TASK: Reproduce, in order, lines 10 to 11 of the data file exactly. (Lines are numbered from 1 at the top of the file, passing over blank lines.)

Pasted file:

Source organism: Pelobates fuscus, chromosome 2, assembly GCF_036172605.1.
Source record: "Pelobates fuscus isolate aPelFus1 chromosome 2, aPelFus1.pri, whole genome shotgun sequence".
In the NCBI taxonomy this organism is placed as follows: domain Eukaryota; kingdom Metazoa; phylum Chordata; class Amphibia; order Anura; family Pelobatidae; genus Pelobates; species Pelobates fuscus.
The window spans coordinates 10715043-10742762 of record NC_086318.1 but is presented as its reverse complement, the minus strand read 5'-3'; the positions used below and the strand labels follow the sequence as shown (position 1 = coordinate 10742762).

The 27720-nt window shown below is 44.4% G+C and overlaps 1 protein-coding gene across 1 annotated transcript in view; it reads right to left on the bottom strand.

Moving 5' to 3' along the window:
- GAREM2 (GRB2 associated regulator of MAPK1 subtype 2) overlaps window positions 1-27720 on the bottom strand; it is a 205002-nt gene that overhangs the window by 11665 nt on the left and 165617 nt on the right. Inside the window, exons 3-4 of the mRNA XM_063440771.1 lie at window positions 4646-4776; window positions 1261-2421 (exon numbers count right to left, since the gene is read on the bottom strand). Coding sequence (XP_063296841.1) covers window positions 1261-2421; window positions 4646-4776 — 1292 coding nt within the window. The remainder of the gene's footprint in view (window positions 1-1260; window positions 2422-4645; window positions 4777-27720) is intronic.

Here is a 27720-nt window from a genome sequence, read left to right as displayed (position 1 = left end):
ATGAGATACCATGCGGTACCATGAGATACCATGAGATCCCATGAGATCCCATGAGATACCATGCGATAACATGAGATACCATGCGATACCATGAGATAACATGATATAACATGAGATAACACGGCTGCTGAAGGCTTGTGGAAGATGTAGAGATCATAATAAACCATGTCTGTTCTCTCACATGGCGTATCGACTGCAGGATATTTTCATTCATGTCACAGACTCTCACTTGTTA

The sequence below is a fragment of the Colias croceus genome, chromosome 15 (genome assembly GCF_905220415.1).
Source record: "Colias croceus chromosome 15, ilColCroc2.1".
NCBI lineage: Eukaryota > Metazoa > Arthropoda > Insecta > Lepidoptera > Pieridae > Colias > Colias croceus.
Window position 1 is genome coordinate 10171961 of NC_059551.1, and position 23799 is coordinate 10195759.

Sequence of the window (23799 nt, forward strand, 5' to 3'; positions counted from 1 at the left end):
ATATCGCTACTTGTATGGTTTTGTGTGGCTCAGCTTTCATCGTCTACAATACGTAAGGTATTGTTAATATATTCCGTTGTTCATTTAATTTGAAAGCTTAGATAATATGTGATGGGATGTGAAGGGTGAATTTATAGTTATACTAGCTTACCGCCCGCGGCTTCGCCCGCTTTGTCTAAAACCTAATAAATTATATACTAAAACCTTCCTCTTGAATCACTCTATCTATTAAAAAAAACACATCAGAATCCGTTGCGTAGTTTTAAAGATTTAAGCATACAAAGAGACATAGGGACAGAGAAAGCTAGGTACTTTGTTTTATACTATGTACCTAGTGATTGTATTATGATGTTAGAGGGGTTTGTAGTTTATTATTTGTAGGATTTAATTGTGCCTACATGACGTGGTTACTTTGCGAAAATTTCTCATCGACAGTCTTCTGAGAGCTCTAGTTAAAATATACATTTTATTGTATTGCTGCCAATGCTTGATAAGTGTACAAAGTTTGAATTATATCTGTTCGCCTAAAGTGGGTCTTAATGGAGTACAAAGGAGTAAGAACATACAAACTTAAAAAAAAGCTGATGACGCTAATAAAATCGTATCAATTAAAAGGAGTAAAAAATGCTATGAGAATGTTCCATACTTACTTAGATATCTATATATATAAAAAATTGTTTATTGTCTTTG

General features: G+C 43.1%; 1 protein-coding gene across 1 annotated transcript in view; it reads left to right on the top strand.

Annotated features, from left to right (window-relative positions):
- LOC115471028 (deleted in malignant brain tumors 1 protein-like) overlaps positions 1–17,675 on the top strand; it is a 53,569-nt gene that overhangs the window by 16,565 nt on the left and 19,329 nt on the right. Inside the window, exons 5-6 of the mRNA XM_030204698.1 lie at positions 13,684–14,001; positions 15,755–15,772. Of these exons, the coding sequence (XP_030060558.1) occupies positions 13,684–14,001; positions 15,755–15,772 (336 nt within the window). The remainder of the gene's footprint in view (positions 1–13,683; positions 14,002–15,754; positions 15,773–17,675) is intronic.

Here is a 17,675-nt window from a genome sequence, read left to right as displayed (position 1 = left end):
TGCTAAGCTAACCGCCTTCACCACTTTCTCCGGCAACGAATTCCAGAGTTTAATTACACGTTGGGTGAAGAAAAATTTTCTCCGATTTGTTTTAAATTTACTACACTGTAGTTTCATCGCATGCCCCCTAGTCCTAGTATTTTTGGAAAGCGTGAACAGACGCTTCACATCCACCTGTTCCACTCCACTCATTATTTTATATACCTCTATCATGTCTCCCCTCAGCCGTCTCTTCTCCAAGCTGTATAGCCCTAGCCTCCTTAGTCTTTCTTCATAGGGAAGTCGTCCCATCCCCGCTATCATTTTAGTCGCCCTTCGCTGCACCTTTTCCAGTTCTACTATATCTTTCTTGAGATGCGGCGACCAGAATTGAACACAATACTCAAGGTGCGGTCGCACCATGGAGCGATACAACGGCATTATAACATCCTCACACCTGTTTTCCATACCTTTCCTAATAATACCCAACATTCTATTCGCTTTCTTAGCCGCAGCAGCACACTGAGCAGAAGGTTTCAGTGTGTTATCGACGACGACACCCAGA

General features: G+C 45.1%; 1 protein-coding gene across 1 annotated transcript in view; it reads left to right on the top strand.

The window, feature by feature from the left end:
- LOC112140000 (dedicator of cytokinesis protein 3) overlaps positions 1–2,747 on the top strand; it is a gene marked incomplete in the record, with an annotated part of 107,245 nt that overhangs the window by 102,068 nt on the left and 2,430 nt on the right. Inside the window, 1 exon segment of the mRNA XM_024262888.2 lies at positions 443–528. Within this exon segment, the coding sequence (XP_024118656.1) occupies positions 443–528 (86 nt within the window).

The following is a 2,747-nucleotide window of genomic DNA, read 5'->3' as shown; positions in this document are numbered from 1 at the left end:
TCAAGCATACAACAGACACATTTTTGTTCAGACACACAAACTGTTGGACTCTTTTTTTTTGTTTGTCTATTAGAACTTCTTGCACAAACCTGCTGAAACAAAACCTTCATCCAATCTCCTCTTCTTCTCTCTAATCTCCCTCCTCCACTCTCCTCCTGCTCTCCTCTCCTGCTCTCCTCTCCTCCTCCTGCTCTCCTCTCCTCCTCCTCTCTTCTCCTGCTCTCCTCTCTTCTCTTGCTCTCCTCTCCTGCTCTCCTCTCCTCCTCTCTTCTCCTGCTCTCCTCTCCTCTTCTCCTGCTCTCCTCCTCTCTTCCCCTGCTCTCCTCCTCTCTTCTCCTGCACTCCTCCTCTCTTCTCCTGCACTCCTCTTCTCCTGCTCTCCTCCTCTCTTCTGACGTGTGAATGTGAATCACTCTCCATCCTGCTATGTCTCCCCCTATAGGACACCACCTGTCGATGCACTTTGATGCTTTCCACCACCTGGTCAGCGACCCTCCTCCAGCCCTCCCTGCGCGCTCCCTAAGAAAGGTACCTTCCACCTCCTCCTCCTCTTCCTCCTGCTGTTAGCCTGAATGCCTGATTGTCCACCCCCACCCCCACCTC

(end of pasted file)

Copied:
The sequence below is a fragment of the Colias croceus genome, chromosome 15 (genome assembly GCF_905220415.1).
Source record: "Colias croceus chromosome 15, ilColCroc2.1".